To make sure you have a chance to get the same perspective I have on this … let me show you the output another way. The key thing to see in these last two examples is that the memory cost is the same for both — the same 151MB of the earlier collection example. The difference in time is large and undeniable. If you compare this with example A, you can see that basically, listing the files takes 32 seconds, and picking 25 of them takes about a tenth of a second, while iterating them (which requires generating about 98 thousand random numbers) takes about 20 seconds.

[D1]: $files = ls -recurse
[D2]: "$(measure-command {Select-Random -Count 25 -input $files})"

[E1]: $files = ls -recurse
[E2]: "$(measure-command {$files | Select-Random -Count 25})"
VERBOSE: Selected 2 of 97849 elements


So, the point is: there are times when you need to sacrifice speed in order to keep your memory usage low … But when you’re writing a general-purpose script or a cmdlet for the PowerShell pipeline, you need to at least understand the choice you’re making so you can make it deliberately. Sometimes you’ll choose to write it fast and memory-expensive. Sometimes you’ll choose to write it slower and memory-lean. And sometimes, like I did here, you might choose to do both ;) .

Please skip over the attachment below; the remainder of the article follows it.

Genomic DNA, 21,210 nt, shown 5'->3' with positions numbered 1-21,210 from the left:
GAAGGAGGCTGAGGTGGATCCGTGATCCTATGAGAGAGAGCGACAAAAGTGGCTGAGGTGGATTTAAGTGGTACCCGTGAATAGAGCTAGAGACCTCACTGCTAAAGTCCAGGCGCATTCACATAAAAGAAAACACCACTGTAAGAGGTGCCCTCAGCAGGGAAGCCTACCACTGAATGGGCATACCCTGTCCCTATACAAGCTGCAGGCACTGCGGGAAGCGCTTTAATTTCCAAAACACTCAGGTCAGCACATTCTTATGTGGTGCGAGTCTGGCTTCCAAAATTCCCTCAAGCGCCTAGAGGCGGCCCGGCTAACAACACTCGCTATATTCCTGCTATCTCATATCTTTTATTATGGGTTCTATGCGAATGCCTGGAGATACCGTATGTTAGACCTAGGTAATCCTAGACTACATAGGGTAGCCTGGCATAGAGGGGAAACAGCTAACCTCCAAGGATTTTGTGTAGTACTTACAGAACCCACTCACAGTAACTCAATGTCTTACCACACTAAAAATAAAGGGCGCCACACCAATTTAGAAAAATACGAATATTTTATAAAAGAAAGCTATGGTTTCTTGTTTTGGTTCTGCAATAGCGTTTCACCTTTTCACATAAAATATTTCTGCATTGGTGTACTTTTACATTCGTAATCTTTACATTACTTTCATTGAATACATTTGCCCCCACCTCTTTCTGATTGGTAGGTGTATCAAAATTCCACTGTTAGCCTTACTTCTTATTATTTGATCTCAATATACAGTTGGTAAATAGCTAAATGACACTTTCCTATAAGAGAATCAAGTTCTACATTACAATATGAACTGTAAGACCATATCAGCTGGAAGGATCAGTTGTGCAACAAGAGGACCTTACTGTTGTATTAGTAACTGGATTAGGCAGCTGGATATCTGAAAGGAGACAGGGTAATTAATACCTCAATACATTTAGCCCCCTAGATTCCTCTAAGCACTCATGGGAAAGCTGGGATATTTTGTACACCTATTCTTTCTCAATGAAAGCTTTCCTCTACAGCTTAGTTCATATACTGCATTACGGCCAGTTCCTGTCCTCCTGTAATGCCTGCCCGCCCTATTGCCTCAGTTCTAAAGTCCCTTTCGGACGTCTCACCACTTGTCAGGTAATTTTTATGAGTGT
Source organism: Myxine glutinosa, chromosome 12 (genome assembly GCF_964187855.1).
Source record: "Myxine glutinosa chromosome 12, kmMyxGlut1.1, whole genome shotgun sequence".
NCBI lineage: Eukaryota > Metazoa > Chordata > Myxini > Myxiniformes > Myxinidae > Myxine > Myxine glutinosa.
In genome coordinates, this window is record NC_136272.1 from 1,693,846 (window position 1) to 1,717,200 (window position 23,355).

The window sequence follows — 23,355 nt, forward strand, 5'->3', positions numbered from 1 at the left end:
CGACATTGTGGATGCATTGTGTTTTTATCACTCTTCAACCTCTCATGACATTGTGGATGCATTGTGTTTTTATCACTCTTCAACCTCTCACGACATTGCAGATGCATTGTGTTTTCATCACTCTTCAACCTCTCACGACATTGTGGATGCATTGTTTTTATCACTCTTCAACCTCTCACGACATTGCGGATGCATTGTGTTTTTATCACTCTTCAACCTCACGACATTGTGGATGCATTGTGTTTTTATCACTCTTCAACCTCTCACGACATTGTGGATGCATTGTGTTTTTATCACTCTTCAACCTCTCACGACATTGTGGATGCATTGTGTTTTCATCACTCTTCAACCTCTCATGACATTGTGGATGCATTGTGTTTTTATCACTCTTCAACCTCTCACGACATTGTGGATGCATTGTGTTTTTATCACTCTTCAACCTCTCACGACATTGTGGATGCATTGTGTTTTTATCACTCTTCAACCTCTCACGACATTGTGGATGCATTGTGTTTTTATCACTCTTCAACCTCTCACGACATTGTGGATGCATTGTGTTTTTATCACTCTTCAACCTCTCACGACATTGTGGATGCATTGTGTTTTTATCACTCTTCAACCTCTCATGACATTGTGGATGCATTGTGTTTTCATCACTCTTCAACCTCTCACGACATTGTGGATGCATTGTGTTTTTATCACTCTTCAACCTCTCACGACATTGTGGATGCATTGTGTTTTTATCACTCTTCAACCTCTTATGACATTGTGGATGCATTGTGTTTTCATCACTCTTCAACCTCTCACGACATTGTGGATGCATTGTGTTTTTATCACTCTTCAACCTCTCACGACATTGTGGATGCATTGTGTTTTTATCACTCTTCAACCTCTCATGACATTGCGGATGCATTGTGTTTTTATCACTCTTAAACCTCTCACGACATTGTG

The script …

It’s also script 118 on the PowerShell central script repository :) (where it has a comment header that’s giving me problems here).

param([int]$count=1, [switch]$collectionMethod, [array]$inputObject=$null)

   if ($args -eq '-?') {
Usage: Select-Random [[-Count] <int>] [-inputObject] <array> (from pipeline) [-?]

 -Count            : The number of elements to select.
 -inputObject      : The collection from which to select a random element.
 -collectionMethod : Collect the pipeline input instead of using reservoir
 -?                : Display this usage information and exit

 PS> $arr = 1..5; Select-Random $arr
 PS> 1..10 | Select-Random -Count 2

      $rand = new-object Random
      if ($inputObject)
         # Write-Output $inputObject | &($MyInvocation.InvocationName) -Count $count
         Write-Verbose "Collecting from the pipeline "
         [Collections.ArrayList]$inputObject = new-object Collections.ArrayList
         $seen = 0